Yom Hashoah, Holocaust Remembrance Day begins at sundown Wednesday, April 11 and continues through sundown Thursday, April 12. It is a day for remembering the Holocaust victims who died during World War II and for committing to put an end to hatred and genocide. On this day, we recall that, during the Holocaust, two major Jewish communities were nearly demolished: the Jewish communities of Poland and western Russia and that of the Baltic States where hundreds of villages and towns were completely depopulated of Jews. We also recall that two thirds of the European Jewish population was murdered.
As we stop to remember the Holocaust, we say the words “never again,” but genocides have occurred since before the time of the Holocaust and continue to occur today. The flames of genocide are fueled when we perpetrate “us” verses “them” mentalities alongside other critical social factors such as economic crisis, change in political leadership, and political unrest.
We say never again to horrific government actions and genocide, and yet “again” is happening at this very moment. Forty innocent lives were lost during a chemical weapons attack in Syria this past weekend. Ethnic cleansing of the Rohingya has claimed the lives of 3,000 and displaced 270,000 people in Myanmar. The Nuer and other ethnic groups are being raped and killed as part of a civil war that has turned genocidal in South Sudan. Thousands of Christians, Shiites, and Yazidis have been raped and systematically exterminated in Iraq and Syria. The conflict between Christians and Muslims in the Central African Republic civil war is heading in a genocidal direction. The victimization of Darfuris in Sudan, recognized as the first genocide of the 21st century, may have disappeared from the headlines but the persecution still exists today.
What can we as individuals do to break the cycle? What can we do as a community?
At the 18th commemoration ceremony of the Rwanda genocide in 2012, then Secretary-General Ban Ki-moon said: “Preventing genocide is a collective obligation. Let us continue to work together to ensure a future forever free of genocide. This would be the most fitting way to remember those lost in Rwanda 18 years ago, and to honor the resilience of the survivors.”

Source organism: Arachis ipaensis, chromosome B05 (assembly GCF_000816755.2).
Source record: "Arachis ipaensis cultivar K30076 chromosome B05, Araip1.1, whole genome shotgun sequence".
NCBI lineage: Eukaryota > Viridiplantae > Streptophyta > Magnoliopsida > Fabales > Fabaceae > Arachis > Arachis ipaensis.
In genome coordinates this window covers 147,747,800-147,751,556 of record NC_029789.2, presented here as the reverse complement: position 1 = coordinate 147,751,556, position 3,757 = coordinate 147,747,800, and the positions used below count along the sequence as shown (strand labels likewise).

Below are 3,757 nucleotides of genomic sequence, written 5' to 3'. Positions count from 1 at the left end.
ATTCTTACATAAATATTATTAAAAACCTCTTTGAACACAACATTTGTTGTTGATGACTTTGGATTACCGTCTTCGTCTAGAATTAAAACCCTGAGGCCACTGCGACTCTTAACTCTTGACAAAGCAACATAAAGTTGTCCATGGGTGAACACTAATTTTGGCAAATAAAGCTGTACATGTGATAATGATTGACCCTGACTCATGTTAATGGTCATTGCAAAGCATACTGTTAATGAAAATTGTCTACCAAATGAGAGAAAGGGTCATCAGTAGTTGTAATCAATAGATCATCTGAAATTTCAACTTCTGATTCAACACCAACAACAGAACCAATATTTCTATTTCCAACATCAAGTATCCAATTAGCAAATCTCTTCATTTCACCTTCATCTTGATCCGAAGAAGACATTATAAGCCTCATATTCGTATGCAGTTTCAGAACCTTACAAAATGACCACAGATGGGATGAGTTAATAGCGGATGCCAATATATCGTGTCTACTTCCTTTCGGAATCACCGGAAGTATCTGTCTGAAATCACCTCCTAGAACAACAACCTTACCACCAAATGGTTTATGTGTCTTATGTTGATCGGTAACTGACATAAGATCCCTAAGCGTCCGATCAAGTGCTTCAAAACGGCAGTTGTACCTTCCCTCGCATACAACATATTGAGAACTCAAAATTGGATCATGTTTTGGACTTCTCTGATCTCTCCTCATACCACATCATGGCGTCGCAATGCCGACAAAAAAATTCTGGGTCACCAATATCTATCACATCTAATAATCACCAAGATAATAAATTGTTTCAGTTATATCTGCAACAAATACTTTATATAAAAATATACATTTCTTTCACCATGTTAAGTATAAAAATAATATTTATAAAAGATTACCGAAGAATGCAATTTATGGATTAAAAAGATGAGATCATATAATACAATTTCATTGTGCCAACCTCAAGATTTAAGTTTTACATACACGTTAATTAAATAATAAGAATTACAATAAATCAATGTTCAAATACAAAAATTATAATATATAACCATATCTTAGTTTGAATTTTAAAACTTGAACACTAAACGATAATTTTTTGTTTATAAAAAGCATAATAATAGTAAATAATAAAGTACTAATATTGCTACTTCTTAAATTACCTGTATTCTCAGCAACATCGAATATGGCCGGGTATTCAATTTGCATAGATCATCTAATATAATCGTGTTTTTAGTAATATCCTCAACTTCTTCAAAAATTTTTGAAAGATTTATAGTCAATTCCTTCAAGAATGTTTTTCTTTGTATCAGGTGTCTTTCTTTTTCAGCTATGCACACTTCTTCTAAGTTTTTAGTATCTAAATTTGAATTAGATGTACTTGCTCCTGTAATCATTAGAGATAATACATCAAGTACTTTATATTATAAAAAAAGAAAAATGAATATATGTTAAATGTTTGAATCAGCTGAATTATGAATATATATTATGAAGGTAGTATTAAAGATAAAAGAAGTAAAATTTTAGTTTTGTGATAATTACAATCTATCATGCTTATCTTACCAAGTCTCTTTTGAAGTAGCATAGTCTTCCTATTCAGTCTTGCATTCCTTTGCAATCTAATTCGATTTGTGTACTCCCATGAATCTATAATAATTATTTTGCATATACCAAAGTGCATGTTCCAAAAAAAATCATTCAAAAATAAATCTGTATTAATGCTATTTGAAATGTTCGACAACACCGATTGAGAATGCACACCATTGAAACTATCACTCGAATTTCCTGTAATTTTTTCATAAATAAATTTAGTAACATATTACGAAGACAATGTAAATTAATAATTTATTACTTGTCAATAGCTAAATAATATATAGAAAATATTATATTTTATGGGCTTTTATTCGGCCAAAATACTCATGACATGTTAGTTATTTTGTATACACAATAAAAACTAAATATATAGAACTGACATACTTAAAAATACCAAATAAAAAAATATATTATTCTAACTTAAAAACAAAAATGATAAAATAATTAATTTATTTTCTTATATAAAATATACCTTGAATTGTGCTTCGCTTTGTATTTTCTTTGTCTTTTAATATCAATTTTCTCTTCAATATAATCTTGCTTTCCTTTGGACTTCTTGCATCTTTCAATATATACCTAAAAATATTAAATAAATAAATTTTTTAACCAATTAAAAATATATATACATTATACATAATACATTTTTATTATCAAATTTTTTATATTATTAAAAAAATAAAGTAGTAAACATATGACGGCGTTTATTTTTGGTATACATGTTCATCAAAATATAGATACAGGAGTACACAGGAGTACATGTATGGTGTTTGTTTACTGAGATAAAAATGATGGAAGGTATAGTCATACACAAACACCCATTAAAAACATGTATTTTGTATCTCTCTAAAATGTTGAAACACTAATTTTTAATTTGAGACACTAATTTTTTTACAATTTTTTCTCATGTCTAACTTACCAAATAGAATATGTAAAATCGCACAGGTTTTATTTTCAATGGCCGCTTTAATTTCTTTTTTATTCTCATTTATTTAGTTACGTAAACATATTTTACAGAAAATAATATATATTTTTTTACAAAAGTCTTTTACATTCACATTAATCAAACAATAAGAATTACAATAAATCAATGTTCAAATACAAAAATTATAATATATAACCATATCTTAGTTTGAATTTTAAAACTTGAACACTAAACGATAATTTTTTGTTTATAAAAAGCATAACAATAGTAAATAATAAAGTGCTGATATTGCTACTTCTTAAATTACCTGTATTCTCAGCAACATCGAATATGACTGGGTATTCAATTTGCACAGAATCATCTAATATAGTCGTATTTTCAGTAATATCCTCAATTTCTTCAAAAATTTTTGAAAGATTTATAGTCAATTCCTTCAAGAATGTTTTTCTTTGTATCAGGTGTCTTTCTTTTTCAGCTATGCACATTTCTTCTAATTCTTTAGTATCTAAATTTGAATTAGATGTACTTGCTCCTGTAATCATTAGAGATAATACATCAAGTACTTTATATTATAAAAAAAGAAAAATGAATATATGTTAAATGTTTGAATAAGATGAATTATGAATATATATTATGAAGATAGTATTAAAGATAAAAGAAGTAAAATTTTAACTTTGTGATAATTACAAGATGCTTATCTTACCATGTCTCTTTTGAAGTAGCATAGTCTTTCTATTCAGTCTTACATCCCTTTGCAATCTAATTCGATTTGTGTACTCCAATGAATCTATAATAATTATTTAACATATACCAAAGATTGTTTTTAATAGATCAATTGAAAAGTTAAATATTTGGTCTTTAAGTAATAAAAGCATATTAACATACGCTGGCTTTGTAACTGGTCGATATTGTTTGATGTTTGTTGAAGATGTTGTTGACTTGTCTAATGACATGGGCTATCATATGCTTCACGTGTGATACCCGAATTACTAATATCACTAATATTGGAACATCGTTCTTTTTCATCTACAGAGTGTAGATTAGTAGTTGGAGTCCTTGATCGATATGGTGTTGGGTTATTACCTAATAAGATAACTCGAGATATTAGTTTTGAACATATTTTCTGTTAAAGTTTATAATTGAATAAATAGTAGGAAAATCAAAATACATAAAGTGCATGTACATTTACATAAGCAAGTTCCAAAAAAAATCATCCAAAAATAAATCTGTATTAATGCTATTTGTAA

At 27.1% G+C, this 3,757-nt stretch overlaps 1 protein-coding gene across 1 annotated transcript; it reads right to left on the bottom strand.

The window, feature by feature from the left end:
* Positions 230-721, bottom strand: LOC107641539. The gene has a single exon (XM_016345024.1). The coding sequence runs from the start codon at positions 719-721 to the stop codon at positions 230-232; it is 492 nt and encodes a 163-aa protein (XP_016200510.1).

At the Stan Greenspon Center, we work tirelessly to give voice to the voiceless in order to create positive change in the world. We give local educators the tools that they need to equip a new generation to think critically about their role in the world and about the effects and consequences of hatred and intolerance. Utilizing lessons from the past, we use our collective voices to advocate for those in need in the areas of affordable housing, criminal justice, and immigrant justice. We invite you to join us on this journey.
- Learn more and get engaged in your community by visiting the Stan Greenspon Center for Peace and Social Justice.
- Join one of the many Genocide Prevention communities to receive information about places at risk and the latest developments in genocide prevention. For example:
- Contact the media and demand better coverage of places at risk of genocide or related crimes against humanity.
- Vote, become an active citizen and communicate with decision makers, talk to them about the need to provide humanitarian assistance, stop the violence, promote solutions to crises and protect civilians. Demand that human rights and genocide prevention become core values in U.S. foreign policy. Hold our elected politicians accountable and ensure that the United States responds to atrocities.
- Support education and relief efforts.
- Demand the enablers be held accountable! Perpetrators of genocide succeed with the support of other governments and corporations. We must apply public pressure to shame and stop companies and governments that finance mass violence.
As Holocaust survivor and Human Rights activist, Elie Wiesel proclaimed “We must take sides. Neutrality helps the oppressor, never the victim. Silence encourages the tormentor, never the tormented.”